Mickey Arthur: Myself and Ottis were team-mates at Griqualand West and we played 13 domestic matches together. As the opposing head coaches, there is plenty of friendly fire between us. We have already shared a meal and have sat down and caught up. I am so happy to see Ottis coaching South Africa and doing so well. He is a fantastic coach and a great person, so to see what he is doing with South Africa, and I watch it closely, is great. In terms of the landscape of South African cricket, we played against an invitational team prior to the first Test and there were some helluva good players there. South Africa seems to be producing some very good players and the Proteas team is very well led by Faf du Plessis. South African cricket looks fairly healthy to me. I don’t know what it’s like at the core, because I am no longer in the system, but from the outside it looks healthy. South Africa have gone pretty well with their cricket at the moment. The functioning of their team is not for me to worry about, but from the outside they look like pretty well established as a team. However, I think South Africa’s ranking of fourth in the Test arena is probably a fair assessment at the moment. In order to attain the number one spot, you have to win consistently outside of your own country. I think that is the key to getting to number one and claiming the Test Championship mace.

Sport24 asked: Your outlook ahead of the 2019 Cricket World Cup?

Mickey Arthur: I reckon there are probably eight teams out of 10 that are in with a shout to win it, which is going to make the World Cup a fascinating event. South Africa will be one of the teams to challenge for the World Cup trophy in the UK and so will we. Our objective is to win it. We have done well in the shorter formats and our white-ball cricket is fairly good at the moment and I am quite comfortable with it. We have got a good core team and players that know their roles very well and perform them. Us winning the 2017 ICC Champions Trophy was built around allowing guys to go out and express themselves. We will employ the same approach this time. In terms of my management team, we have a great group of guys and the coaching staff is very cross-spectrum. We have some characters from the North Pole and others from the South Pole so to speak. That is what makes the coaching team tick. Everybody has got an opinion and we challenge each other constantly and that makes for a very good coaching environment. (The batting coach, Grant Flower, is from Zimbabwe, bowling coach, Azhar Mahmood, is from Pakistan and fielding coach, Grant Bradburn, is from New Zealand). In terms of my contract, I am with Pakistan until the end of the 2019 World Cup, but who knows what will happen after that. I am really enjoying my time with the team. In terms of where I see myself in five years, I honestly don’t know because things change so quickly in this game.

Sport24 asked: How would you assess your current Test outfit?

Mickey Arthur: We are currently ranked seventh in the world and there is massive room for improvement for us. The reality is that that is where we sit at the moment. We have lost a lot of core senior players, so we are a Test side that is developing at the moment. But we are not happy with that and I’m hoping that within the next year or two we can get ourselves where we need to be and that’s right at the top. It was a difficult opening Test for us at Centurion and in conditions that were really tough and very alien for our players. However, I think they have handled themselves well. They team has prepared well and we are ready to go for the second Test (which gets underway at Newlands on Thursday morning) and the players are fast getting used to the local playing conditions.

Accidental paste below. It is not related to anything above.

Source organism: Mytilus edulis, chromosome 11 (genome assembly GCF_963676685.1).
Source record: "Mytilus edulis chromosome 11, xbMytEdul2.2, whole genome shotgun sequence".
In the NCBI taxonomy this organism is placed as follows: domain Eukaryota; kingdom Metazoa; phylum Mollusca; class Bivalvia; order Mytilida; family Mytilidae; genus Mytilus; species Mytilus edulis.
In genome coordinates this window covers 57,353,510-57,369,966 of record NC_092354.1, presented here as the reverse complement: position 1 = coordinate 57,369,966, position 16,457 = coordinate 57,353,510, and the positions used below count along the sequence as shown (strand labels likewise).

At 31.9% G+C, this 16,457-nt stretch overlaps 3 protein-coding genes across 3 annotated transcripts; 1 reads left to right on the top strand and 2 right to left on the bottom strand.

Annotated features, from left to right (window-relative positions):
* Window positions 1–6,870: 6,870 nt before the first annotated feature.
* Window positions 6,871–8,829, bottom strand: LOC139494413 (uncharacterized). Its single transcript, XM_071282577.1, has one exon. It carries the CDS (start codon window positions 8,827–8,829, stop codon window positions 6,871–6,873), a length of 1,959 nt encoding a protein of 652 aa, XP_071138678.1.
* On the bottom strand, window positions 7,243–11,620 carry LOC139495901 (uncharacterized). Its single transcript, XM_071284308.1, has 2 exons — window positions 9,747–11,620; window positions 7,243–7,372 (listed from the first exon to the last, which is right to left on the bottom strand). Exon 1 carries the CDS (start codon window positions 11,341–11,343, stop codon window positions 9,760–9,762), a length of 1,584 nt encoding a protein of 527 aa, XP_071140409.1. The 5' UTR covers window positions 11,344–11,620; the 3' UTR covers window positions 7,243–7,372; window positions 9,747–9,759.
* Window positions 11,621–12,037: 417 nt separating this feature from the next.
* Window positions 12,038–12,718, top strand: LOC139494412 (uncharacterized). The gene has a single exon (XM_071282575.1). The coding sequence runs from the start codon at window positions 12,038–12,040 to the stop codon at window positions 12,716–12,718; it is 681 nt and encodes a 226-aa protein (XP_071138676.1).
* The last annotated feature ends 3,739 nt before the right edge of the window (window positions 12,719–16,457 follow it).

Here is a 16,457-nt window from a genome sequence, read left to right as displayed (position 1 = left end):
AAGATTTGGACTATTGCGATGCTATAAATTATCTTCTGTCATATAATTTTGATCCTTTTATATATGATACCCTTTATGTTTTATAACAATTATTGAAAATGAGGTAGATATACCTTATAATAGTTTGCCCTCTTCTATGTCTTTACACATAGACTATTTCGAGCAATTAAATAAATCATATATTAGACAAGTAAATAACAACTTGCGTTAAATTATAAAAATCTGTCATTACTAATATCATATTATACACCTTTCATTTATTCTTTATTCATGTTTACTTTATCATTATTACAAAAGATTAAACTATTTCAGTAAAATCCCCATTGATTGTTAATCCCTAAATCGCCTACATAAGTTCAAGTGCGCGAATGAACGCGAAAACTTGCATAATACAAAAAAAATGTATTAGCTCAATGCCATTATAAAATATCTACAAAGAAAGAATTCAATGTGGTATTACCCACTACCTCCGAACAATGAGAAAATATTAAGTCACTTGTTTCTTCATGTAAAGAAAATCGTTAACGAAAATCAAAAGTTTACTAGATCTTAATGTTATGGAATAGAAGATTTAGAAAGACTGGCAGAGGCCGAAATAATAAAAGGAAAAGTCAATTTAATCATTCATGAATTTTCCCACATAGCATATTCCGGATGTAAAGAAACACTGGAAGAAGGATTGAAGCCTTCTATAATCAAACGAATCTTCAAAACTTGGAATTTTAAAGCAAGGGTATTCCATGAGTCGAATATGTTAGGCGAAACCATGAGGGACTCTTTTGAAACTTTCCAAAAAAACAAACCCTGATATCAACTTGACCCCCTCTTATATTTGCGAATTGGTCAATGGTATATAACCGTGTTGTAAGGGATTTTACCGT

Sport24 asked: Who would be your dream dinner guests?

Mickey Arthur: If I could invite three dream dinner guests, it would be Roger Federer, Sir Anthony Hopkins and Donald Trump. Federer without a doubt inspires me in terms of a sporting context. Hopkins is one of my favourite actors and was brilliant in The Silence of the Lambs alongside Jodie Foster. Last but not least, Trump would get invited as he would provide the evening’s entertainment.

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Doddie Weir

John Allan

Kevin Lerena

Kagiso Rabada

Cobus Reinach

S'bu Nkosi

Alan Solomons

Tony Johnson

Greg Clark

Vernon Philander

Mark Robinson

Lloyd Harris

Schakk Burger snr

Marcelo Bosch

Dale Steyn

Brad Binder

Thinus Delport

Johan Ackermann

Kevin Anderson

Chad le Clos

Odwa Ndungane

Schalk Brits

Ugo Monye

Cobus Visagie

Tim Swiel

Todd Clever

Bryan Habana

Aaron Mauger

David Wessels

Heath Streak

Keith Andrews

Ronan O'Gara

Brad Thorn

Tony Brown

Tana Umaga

Kevin Lerena

Mario Ledesma

Rob Kempson

Malcolm Marx

Chester Williams

Tom Shanklin

Carlo de Fava

Flip van der Merwe

Dion O'Cuinneagain

Tim Dlulane

Thando Manana

David Campese

Jean Deysel

Tonderai Chavhanga

Pierre Spies

Alistair Hargreaves

John Hart

Alan Solomons

John Mitchell

Sean Fitzpatrick

Shaun Treeby

Matt Stevens

Ryan Sandes

Rory Kockott

Serge Betsen

Gary Gold

Scott Spedding

CJ Stander

Neil de Kock

Lionel Cronje

Neil Powell

Beast Mtawarira

Huw Jones

Adriaan Strauss

Jaque Fourie

Franco Smith

Steven Kitshoff

Francois Venter

Bakkies Botha

Rohan Janse van Rensburg